Calling Stored Procedures from ADO.NET

by John Paul Cook

 

The Microsoft .NET Framework offers improved performance in accessing stored procedures through ADO.NET when compared to ADO. The ADO.NET classes have multiple overloaded methods, so it’s important to understand the syntax sufficiently well to get the most from your code. Although the focus of the article is on SQL Server stored procedures, the techniques shown will also work with Oracle and other OLE DB compliant databases.

Creating a Test Project

Creating a Test Project

Start a new project in Visual Studio using your preferred language and use the Windows Application template. You can use the SQL Query Analyzer to create a new stored procedure. Or you might prefer to create a new stored procedure by using the convenience of the Server Explorer as shown below.

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Notice that although the steps shown above are similar to the steps for creating a function as described in an earlier article, "T-SQL Debugging Using Visual Studio .NET” there is a difference. The function in the earlier article was created by using a Data Connection. Although a Data Connection could be used to facilitate the procedure, it’s not necessary to have a Data Connection for this project. After selecting New Stored Procedure, a stored procedure creation template appears. Replace the entire contents of the template code with this:

 

CREATE PROCEDURE dbo.UpdatePrices
(
  @PriceMultiplier decimal,
  @NbrRows int output
)
AS
   IF @PriceMultiplier IS NULL
      RETURN -1 -- invalid input, return a bad status
   ELSE
      BEGIN
         UPDATE Products
         SET UnitPrice = UnitPrice * @PriceMultiplier

 

         SET @NbrRows = @@ROWCOUNT
         RETURN 0 -- return          a successful completion status
       END

 

Clicking the Save icon (floppy disk) on the Visual Studio .NET toolbar creates the procedure in the database. Because an example of an output parameter is needed, the number of rows affected is returned as an output parameter. It is acknowledged that some people prefer that the number of rows affected should be obtained as the return value of a procedure, not as an output parameter. The stored procedure code is available here in updateprices.sql. The finished project looks like this:

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Specifying the Namespaces

ADO.NET provides an object oriented paradigm for database access. In the code, the objects are instantiated from class definitions. The classes are grouped into containers called namespaces. It’s a convenience, not a requirement to create namespace references. Here is the code you would have to write if you did not have a reference to the System.Data.SqlClient namespace:

 

System.Data.SqlClient.SqlConnection conn = new
System.Data.SqlClient.SqlConnection(); // fully qualified names

 

Here is the code after creating a reference to the namespace:

SqlConnection conn = new SqlConnection(); // shorter, more convenient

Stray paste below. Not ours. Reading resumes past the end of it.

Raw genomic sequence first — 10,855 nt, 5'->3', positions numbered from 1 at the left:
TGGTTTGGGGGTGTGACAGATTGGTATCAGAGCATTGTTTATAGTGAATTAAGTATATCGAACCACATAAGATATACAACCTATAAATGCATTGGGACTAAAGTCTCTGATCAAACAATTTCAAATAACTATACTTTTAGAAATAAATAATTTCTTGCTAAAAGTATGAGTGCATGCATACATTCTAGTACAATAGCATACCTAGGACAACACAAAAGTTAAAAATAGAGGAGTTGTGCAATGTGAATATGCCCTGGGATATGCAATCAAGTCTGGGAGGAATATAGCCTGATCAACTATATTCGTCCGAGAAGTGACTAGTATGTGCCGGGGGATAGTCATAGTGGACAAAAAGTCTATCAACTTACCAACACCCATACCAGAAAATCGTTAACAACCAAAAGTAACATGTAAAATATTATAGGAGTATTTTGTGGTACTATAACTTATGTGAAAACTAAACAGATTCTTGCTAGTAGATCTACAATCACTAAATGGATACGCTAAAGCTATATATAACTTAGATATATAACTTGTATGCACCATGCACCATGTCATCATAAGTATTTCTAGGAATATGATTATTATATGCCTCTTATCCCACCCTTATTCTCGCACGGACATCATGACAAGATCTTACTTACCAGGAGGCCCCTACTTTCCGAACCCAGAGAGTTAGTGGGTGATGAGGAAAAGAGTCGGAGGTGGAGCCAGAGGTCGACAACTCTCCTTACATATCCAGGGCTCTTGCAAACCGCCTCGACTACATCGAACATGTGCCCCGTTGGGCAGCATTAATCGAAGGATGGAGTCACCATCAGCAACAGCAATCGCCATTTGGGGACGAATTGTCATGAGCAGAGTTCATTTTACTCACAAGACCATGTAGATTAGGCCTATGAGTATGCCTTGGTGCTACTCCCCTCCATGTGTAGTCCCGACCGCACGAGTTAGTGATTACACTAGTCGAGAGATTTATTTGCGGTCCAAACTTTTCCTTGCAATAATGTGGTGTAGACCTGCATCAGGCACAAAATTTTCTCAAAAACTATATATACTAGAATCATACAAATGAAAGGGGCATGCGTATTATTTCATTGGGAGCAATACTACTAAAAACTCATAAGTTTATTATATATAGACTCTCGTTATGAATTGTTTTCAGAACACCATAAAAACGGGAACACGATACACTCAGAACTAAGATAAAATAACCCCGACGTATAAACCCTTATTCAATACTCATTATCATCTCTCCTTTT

You will need to specify three namespaces for accessing SQL Server from your .NET code. The syntax for specifying a namespace is language specific and appears at the top of the file containing the code.

 

using System.Data;            // C#, ADO.NET class definitions
using System.Data.SqlClient;  // C#, for SQL 7 and later clients
using System.Data.SqlDbTypes; // C#, SQL data types for parameters

Imports System.Data            ' VB.NET, ADO.NET class definitions
Imports System.Data.SqlClient  ' VB.NET, for SQL 7 and later clients
Imports System.Data.SqlDbTypes ' VB.NET, SQL data types for parameters

 

The SQLClient namespace contains the classes that comprise the SQL Server Managed Provider. The SQL Server Managed Provider classes are optimized for SQL 7 and later. They provide a more efficient interface to SQL Server than OLE dB Older versions of SQL Server must use the OLE dB namespace. The OLE dB namespace contains the classes for generic database access. The OLE dB Provider works with Access, SQL Server (including SQL 7 and later) and Oracle.

 

Using System.Data;       // C#, ADO.NET class definitions
using System.Data.OleDb; // C#, for OLE dB compliant data sources

Imports System.Data       ' VB.NET, ADO.NET class definitions
Imports System.Data.OleDb ' VB.NET, for OLE dB compliant data sources

 

There are Managed Providers developed specifically for Oracle. Both Oracle and Microsoft have written .NET Managed Providers optimized for faster data access to Oracle databases than the generic OLE dB Managed Provider. You will have to download the Oracle provider from Microsoft or Oracle and then install it on the client that will use it. Additionally, you will have to add a reference to the provider to your project. Go to the project’s Solution Explorer, right-click on the project name and select Add Reference as shown:

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The Add Reference dialog box appears. Select either the Oracle.DataAccess.dll or the System.Data.OracleClient.dll. This causes the Select button to become enabled. Click the Select button.